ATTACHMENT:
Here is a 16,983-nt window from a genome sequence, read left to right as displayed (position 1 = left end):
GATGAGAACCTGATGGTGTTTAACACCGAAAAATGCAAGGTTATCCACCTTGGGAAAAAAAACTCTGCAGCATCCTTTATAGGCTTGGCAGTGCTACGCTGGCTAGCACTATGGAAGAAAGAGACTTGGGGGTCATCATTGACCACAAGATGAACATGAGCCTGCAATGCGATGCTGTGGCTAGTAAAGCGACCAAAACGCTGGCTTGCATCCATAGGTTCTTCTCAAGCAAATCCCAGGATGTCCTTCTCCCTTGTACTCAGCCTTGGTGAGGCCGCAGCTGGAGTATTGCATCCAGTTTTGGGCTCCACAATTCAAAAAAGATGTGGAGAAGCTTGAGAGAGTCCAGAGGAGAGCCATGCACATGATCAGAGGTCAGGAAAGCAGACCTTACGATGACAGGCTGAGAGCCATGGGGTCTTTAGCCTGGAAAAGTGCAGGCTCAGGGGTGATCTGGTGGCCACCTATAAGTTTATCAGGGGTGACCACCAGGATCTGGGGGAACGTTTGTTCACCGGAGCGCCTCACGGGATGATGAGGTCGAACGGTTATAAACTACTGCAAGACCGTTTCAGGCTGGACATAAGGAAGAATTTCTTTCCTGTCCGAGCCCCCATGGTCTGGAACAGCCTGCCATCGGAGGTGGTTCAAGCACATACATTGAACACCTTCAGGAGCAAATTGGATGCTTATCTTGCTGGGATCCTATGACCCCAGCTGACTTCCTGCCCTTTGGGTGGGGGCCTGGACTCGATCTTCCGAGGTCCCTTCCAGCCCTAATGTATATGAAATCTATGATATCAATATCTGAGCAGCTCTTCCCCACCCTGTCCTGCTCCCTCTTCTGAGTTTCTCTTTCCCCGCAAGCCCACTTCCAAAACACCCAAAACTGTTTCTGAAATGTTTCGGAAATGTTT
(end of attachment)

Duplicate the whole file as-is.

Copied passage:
Here is a 16,983-nt window from a genome sequence, read left to right as displayed (position 1 = left end):
GATGAGAACCTGATGGTGTTTAACACCGAAAAATGCAAGGTTATCCACCTTGGGAAAAAAAACTCTGCAGCATCCTTTATAGGCTTGGCAGTGCTACGCTGGCTAGCACTATGGAAGAAAGAGACTTGGGGGTCATCATTGACCACAAGATGAACATGAGCCTGCAATGCGATGCTGTGGCTAGTAAAGCGACCAAAACGCTGGCTTGCATCCATAGGTTCTTCTCAAGCAAATCCCAGGATGTCCTTCTCCCTTGTACTCAGCCTTGGTGAGGCCGCAGCTGGAGTATTGCATCCAGTTTTGGGCTCCACAATTCAAAAAAGATGTGGAGAAGCTTGAGAGAGTCCAGAGGAGAGCCATGCACATGATCAGAGGTCAGGAAAGCAGACCTTACGATGACAGGCTGAGAGCCATGGGGTCTTTAGCCTGGAAAAGTGCAGGCTCAGGGGTGATCTGGTGGCCACCTATAAGTTTATCAGGGGTGACCACCAGGATCTGGGGGAACGTTTGTTCACCGGAGCGCCTCACGGGATGATGAGGTCGAACGGTTATAAACTACTGCAAGACCGTTTCAGGCTGGACATAAGGAAGAATTTCTTTCCTGTCCGAGCCCCCATGGTCTGGAACAGCCTGCCATCGGAGGTGGTTCAAGCACATACATTGAACACCTTCAGGAGCAAATTGGATGCTTATCTTGCTGGGATCCTATGACCCCAGCTGACTTCCTGCCCTTTGGGTGGGGGCCTGGACTCGATCTTCCGAGGTCCCTTCCAGCCCTAATGTATATGAAATCTATGATATCAATATCTGAGCAGCTCTTCCCCACCCTGTCCTGCTCCCTCTTCTGAGTTTCTCTTTCCCCGCAAGCCCACTTCCAAAACACCCAAAACTGTTTCTGAAATGTTTCGGAAATGTTT